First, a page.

Participating in undergraduate research gives you the opportunity to engage in learning experiences beyond the classroom and gain new perspectives and insights while helping to create new knowledge. You can learn how to work on a team in a close-knit interdisciplinary community, improve your oral and written communication skills and have a chance to discover what really interests you.
Research opportunities often begin with a student's direct contact with a faculty member. Here are some tips from the Office of Research to help you get started:
- Make a list of the subjects that really interest you and that you’d like to explore.
- Decide what you want to gain from working on a project: simply learning more about a field of study, being better prepared for a future career, or working closely with faculty and graduate students who can offer professional guidance and mentoring.
- Check out our Faculty or Research web pages to identify professors working on projects that interest you. When you have narrowed down your choice, tell your professor of your interest after class or during office hours, and then make a specific appointment to discuss your thoughts.
- Develop a description of up to a page explaining why you want to do research and why a faculty mentor should want to work with you. Include information on your major, if you have identified it; background courses you have taken; and time availability and commitment (number of quarters you will be available; hours per week; times available). Be sure the faculty member knows how to get in touch with you.
Center for Science and Engineering Partnerships
The Center for Science and Engineering Partnerships (CSEP) builds on a record of innovative Science, Technology, Engineering and Mathematics (STEM) programs at the California NanoSystems Institue (CNSI), to create a forum for interdisciplinary collaboration. The center’s mission is to strengthen UCSB’s capacity to play a leading role in the education and professional development of current and future scientists and engineers.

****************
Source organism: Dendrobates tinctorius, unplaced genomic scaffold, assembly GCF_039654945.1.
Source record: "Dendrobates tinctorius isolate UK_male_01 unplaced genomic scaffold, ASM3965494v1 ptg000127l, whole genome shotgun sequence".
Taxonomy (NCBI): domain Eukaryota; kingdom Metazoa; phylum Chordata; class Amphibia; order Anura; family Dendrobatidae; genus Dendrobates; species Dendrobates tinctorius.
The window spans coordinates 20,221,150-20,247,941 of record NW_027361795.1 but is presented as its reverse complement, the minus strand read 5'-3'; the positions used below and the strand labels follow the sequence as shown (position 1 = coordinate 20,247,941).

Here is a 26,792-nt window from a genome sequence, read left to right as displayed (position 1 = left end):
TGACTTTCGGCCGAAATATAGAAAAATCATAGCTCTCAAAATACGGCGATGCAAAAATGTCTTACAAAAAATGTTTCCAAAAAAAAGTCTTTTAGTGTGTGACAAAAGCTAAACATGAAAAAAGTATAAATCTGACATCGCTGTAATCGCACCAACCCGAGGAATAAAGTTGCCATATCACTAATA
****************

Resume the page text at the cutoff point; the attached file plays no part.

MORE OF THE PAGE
Materials Research Lab
MRL scientists and education staff are dedicated to improving access to science for diverse groups and to building a competent work force of scientists and engineers. Our education programs provide undergraduate research opportunities, graduate student training, outreach to K-12 students and teachers, and community outreach.
Undergraduate Research and Creative Activities (URCA)
The mission of the Undergraduate Research and Creative Activities (URCA) Unit in the College of Letters and Science is to promote the scholarly work of undergraduate students and to provide resources for undergraduates to pursue independent research and creative activities under the guidance of faculty mentors.
Reuben Demirdjian and Tyler Rhodes presented their research at the 2012 URCA Colloquium.
Worster Summer Research Fellowship
The Worster family has graciously given Physics a gift to support the development of graduate and undergraduate research in physics through a mentoring program that pairs an undergraduate Physics major with a graduate student mentor during the summer.